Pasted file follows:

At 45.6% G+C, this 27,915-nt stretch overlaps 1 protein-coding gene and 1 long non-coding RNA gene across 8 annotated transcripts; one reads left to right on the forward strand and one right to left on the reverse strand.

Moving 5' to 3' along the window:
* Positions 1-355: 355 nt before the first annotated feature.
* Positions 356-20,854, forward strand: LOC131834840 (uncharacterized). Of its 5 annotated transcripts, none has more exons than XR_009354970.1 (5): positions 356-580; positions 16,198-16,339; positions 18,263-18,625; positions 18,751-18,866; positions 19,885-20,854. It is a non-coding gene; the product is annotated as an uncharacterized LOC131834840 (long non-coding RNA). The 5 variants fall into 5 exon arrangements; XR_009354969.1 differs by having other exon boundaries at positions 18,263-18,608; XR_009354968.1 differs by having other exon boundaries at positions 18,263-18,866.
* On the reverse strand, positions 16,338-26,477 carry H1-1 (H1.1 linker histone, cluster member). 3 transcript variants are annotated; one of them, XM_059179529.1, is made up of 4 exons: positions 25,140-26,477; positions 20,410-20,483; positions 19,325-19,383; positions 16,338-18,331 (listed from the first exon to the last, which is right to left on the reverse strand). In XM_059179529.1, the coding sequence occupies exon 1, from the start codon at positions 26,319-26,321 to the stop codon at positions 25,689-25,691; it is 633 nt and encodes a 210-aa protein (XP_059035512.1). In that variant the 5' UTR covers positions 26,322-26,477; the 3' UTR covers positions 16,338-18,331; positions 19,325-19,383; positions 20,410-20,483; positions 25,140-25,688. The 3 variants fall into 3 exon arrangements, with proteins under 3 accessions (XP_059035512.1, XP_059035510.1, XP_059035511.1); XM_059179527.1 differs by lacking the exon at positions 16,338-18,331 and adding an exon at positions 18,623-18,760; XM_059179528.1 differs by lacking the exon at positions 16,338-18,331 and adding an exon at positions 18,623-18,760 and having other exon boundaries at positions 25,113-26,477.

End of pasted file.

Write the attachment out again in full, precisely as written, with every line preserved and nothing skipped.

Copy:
At 45.6% G+C, this 27,915-nt stretch overlaps 1 protein-coding gene and 1 long non-coding RNA gene across 8 annotated transcripts; one reads left to right on the forward strand and one right to left on the reverse strand.

Moving 5' to 3' along the window:
* Positions 1-355: 355 nt before the first annotated feature.
* Positions 356-20,854, forward strand: LOC131834840 (uncharacterized). Of its 5 annotated transcripts, none has more exons than XR_009354970.1 (5): positions 356-580; positions 16,198-16,339; positions 18,263-18,625; positions 18,751-18,866; positions 19,885-20,854. It is a non-coding gene; the product is annotated as an uncharacterized LOC131834840 (long non-coding RNA). The 5 variants fall into 5 exon arrangements; XR_009354969.1 differs by having other exon boundaries at positions 18,263-18,608; XR_009354968.1 differs by having other exon boundaries at positions 18,263-18,866.
* On the reverse strand, positions 16,338-26,477 carry H1-1 (H1.1 linker histone, cluster member). 3 transcript variants are annotated; one of them, XM_059179529.1, is made up of 4 exons: positions 25,140-26,477; positions 20,410-20,483; positions 19,325-19,383; positions 16,338-18,331 (listed from the first exon to the last, which is right to left on the reverse strand). In XM_059179529.1, the coding sequence occupies exon 1, from the start codon at positions 26,319-26,321 to the stop codon at positions 25,689-25,691; it is 633 nt and encodes a 210-aa protein (XP_059035512.1). In that variant the 5' UTR covers positions 26,322-26,477; the 3' UTR covers positions 16,338-18,331; positions 19,325-19,383; positions 20,410-20,483; positions 25,140-25,688. The 3 variants fall into 3 exon arrangements, with proteins under 3 accessions (XP_059035512.1, XP_059035510.1, XP_059035511.1); XM_059179527.1 differs by lacking the exon at positions 16,338-18,331 and adding an exon at positions 18,623-18,760; XM_059179528.1 differs by lacking the exon at positions 16,338-18,331 and adding an exon at positions 18,623-18,760 and having other exon boundaries at positions 25,113-26,477.